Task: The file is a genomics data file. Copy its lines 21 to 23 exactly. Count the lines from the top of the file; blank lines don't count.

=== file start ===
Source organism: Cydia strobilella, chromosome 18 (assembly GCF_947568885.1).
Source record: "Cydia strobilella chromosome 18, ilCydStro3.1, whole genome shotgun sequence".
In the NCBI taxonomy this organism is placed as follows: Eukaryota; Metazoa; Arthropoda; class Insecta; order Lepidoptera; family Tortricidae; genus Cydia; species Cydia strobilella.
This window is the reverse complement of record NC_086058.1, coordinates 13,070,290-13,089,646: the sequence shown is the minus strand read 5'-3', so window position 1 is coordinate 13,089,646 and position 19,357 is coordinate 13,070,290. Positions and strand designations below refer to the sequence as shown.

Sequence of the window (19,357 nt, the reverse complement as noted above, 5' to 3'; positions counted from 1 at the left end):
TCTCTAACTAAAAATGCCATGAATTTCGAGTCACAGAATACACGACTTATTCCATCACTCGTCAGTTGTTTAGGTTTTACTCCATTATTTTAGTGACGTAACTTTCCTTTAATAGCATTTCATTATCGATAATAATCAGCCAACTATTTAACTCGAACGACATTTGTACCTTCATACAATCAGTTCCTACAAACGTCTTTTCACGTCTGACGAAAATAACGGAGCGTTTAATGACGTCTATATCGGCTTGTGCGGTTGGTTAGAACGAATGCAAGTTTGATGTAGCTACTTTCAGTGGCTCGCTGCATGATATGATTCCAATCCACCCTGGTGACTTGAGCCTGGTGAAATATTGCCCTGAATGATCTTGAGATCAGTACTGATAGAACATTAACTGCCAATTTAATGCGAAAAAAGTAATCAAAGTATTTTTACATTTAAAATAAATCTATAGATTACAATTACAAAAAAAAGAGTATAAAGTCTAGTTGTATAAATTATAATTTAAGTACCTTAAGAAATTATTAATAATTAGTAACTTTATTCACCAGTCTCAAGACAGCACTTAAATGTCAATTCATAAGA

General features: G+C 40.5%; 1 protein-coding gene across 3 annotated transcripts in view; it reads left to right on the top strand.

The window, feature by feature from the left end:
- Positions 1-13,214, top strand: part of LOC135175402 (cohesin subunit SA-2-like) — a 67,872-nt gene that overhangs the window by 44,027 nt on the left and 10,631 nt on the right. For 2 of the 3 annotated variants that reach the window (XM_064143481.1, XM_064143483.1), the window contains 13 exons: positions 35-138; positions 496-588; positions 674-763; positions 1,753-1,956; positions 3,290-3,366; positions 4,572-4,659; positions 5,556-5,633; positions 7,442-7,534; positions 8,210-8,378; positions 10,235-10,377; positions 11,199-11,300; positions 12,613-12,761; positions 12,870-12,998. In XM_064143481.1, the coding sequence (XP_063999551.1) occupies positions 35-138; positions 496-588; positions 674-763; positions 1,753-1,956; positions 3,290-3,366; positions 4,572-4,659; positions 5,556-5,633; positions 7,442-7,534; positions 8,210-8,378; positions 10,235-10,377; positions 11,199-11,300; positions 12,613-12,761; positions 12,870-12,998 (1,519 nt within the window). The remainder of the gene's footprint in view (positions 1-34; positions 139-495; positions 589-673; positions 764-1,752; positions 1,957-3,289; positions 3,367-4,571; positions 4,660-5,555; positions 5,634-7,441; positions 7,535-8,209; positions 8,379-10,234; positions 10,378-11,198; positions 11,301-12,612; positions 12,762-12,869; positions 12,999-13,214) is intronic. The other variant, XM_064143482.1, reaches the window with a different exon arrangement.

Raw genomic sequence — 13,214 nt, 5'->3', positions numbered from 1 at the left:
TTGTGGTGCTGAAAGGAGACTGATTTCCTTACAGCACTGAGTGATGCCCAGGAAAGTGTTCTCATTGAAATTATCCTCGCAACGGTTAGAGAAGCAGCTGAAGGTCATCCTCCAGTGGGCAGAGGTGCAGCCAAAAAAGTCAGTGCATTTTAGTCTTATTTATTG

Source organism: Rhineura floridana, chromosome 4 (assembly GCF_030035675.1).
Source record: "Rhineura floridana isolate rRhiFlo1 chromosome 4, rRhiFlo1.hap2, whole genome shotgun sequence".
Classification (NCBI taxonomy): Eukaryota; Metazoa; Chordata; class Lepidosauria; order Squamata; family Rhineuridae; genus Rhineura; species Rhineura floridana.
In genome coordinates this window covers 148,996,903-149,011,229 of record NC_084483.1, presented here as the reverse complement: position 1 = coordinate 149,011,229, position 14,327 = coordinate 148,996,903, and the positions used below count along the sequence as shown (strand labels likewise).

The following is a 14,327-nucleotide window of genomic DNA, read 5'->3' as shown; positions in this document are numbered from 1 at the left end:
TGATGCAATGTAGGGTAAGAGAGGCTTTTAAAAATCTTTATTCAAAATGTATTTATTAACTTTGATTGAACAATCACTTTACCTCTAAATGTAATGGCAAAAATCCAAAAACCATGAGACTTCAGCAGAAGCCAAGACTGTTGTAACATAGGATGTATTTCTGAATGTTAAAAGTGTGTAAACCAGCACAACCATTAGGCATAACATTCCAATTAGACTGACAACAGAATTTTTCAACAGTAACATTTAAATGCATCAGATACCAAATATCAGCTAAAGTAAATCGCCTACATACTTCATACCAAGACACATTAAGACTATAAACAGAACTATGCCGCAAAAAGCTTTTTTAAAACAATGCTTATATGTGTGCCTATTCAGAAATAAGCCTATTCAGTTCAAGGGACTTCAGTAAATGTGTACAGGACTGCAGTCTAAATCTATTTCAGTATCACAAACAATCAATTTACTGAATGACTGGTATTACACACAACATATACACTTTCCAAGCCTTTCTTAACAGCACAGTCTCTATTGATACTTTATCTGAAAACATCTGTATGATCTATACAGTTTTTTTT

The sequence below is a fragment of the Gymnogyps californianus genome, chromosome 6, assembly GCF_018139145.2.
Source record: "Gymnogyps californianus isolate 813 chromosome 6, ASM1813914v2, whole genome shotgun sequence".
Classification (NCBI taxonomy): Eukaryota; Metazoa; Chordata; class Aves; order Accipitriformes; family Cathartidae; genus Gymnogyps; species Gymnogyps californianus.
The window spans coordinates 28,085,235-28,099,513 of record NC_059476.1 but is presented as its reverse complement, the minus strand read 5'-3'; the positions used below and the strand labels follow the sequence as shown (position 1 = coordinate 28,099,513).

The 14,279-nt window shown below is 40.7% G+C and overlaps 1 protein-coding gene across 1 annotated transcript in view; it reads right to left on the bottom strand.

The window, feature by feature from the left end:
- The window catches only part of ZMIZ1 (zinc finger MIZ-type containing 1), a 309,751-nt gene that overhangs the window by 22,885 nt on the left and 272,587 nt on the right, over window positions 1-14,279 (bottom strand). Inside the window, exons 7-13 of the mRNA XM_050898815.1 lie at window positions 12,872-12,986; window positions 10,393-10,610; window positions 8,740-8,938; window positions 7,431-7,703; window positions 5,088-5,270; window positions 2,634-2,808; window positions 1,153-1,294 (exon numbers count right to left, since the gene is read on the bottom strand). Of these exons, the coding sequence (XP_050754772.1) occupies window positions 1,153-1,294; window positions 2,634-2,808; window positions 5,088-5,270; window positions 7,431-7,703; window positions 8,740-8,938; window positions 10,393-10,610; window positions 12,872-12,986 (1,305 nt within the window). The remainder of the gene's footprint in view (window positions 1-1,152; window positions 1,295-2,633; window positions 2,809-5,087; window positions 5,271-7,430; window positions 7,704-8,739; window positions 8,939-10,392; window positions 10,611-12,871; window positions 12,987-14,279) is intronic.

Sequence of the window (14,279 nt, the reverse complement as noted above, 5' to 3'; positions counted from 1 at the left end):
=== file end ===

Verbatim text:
The window spans coordinates 28,085,235-28,099,513 of record NC_059476.1 but is presented as its reverse complement, the minus strand read 5'-3'; the positions used below and the strand labels follow the sequence as shown (position 1 = coordinate 28,099,513).

The 14,279-nt window shown below is 40.7% G+C and overlaps 1 protein-coding gene across 1 annotated transcript in view; it reads right to left on the bottom strand.

The window, feature by feature from the left end: